Sometimes you have to validate information that doesn't come directly from an HTML form.A typical example is a page where a value is passed in a query string, as in the following example: source, including form-field values, query-string values, and cookie values.The CSS rules that end in to both have the same fixed size.
Performing validation in server code is a security measure, in case users bypass client-based validation.The following page shows how to add client validation features to the example shown earlier. code-cshtml Main] Not all validation checks run on the client.However, the test will be performed in server code.You can control how validation errors are displayed by defining CSS classes that have the following reserved names: .Even if users correctly enter an integer, for example, you might need to make sure that the value falls within a certain range. NOTE] Important Validating user input is also important for security.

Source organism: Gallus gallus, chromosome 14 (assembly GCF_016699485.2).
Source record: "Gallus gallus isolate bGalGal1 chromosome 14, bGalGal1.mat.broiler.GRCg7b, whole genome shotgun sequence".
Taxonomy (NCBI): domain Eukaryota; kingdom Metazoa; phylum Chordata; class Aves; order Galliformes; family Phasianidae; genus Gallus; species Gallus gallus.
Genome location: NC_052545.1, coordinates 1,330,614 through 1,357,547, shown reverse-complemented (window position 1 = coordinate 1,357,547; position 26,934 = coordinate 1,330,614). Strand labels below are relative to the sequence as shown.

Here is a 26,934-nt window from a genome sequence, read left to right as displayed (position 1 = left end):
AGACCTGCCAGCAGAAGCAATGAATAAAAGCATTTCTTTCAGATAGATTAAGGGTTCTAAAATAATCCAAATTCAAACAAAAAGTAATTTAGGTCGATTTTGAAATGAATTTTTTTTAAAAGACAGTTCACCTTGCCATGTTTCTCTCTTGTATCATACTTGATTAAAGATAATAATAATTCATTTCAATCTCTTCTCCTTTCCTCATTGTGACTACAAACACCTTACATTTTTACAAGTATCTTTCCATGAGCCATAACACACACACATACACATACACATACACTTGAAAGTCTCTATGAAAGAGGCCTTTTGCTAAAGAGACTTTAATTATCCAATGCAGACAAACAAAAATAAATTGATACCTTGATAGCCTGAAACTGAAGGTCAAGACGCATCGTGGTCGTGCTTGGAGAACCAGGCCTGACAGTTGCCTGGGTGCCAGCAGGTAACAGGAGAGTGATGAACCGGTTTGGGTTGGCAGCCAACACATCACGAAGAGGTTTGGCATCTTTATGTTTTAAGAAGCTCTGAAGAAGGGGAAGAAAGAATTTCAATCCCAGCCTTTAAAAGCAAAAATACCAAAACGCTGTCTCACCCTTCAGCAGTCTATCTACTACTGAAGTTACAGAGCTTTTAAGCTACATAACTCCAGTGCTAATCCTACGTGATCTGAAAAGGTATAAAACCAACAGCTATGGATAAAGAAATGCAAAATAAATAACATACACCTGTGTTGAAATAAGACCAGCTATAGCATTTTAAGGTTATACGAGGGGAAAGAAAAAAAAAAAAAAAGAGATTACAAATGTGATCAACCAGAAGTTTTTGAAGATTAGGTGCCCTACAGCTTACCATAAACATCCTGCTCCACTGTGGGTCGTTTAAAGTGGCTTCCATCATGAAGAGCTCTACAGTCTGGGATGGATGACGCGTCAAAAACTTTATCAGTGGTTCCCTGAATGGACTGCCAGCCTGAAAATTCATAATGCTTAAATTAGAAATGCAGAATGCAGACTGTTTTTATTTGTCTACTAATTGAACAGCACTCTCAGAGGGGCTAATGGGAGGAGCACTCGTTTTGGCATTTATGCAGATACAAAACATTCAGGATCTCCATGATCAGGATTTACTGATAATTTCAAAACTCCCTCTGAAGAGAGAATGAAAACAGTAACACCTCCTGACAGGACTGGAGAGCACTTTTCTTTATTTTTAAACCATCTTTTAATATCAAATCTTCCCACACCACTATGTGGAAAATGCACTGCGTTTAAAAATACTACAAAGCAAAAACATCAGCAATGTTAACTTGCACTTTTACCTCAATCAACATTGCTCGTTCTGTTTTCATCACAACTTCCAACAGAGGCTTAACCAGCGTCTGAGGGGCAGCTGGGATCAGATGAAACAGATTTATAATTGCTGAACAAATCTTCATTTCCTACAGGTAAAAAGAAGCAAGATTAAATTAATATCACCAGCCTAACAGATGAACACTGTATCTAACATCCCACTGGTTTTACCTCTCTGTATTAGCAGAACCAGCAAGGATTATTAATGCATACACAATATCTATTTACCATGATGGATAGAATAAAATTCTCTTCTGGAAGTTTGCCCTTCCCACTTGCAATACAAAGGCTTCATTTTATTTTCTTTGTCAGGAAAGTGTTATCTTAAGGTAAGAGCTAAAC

When you restrict the values that users can enter in forms, you reduce the chance that someone can enter a value that can compromise the security of your site.This article discusses how to validate information you get from users — that is, to make sure that users enter valid information in HTML forms in an ASP. What you'll learn: If you ask users to enter information in a page — for example, into a form — it's important to make sure that the values that they enter are valid.For example, you don't want to process a form that's missing critical information.For example, if a page has an element as a placeholder for an individual field error, even if there is no error.In some situations, displaying an error message can cause the page to reflow and can cause elements on the page to move around.These pairs let you define rules for both conditions: an error condition and a "normal" (non-error) condition.